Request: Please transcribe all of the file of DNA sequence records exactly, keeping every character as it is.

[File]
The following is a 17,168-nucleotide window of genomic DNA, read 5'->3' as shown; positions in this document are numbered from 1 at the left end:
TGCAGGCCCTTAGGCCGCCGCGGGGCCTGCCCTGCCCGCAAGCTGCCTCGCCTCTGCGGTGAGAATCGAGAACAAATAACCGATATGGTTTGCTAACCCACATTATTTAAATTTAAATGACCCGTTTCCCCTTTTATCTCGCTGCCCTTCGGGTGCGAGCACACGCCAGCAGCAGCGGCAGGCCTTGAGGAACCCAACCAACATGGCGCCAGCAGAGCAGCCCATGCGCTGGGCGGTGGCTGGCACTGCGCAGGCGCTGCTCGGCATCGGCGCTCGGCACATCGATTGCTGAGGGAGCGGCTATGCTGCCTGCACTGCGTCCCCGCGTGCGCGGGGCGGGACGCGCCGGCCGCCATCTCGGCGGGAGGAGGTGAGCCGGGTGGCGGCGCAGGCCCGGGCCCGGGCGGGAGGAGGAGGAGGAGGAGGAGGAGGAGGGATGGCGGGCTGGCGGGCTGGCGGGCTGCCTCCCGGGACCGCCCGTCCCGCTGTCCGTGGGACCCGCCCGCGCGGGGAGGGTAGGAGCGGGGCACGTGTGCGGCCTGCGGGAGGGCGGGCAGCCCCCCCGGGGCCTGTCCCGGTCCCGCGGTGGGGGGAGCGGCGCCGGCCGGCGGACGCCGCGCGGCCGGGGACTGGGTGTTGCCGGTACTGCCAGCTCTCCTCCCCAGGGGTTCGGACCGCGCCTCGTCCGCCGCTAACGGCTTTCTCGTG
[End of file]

The following is a 17,168-nucleotide window of genomic DNA, read 5'->3' as shown; positions in this document are numbered from 1 at the left end:
TGCAGGCCCTTAGGCCGCCGCGGGGCCTGCCCTGCCCGCAAGCTGCCTCGCCTCTGCGGTGAGAATCGAGAACAAATAACCGATATGGTTTGCTAACCCACATTATTTAAATTTAAATGACCCGTTTCCCCTTTTATCTCGCTGCCCTTCGGGTGCGAGCACACGCCAGCAGCAGCGGCAGGCCTTGAGGAACCCAACCAACATGGCGCCAGCAGAGCAGCCCATGCGCTGGGCGGTGGCTGGCACTGCGCAGGCGCTGCTCGGCATCGGCGCTCGGCACATCGATTGCTGAGGGAGCGGCTATGCTGCCTGCACTGCGTCCCCGCGTGCGCGGGGCGGGACGCGCCGGCCGCCATCTCGGCGGGAGGAGGTGAGCCGGGTGGCGGCGCAGGCCCGGGCCCGGGCGGGAGGAGGAGGAGGAGGAGGAGGAGGAGGGATGGCGGGCTGGCGGGCTGGCGGGCTGCCTCCCGGGACCGCCCGTCCCGCTGTCCGTGGGACCCGCCCGCGCGGGGAGGGTAGGAGCGGGGCACGTGTGCGGCCTGCGGGAGGGCGGGCAGCCCCCCCGGGGCCTGTCCCGGTCCCGCGGTGGGGGGAGCGGCGCCGGCCGGCGGACGCCGCGCGGCCGGGGACTGGGTGTTGCCGGTACTGCCAGCTCTCCTCCCCAGGGGTTCGGACCGCGCCTCGTCCGCCGCTAACGGCTTTCTCGTG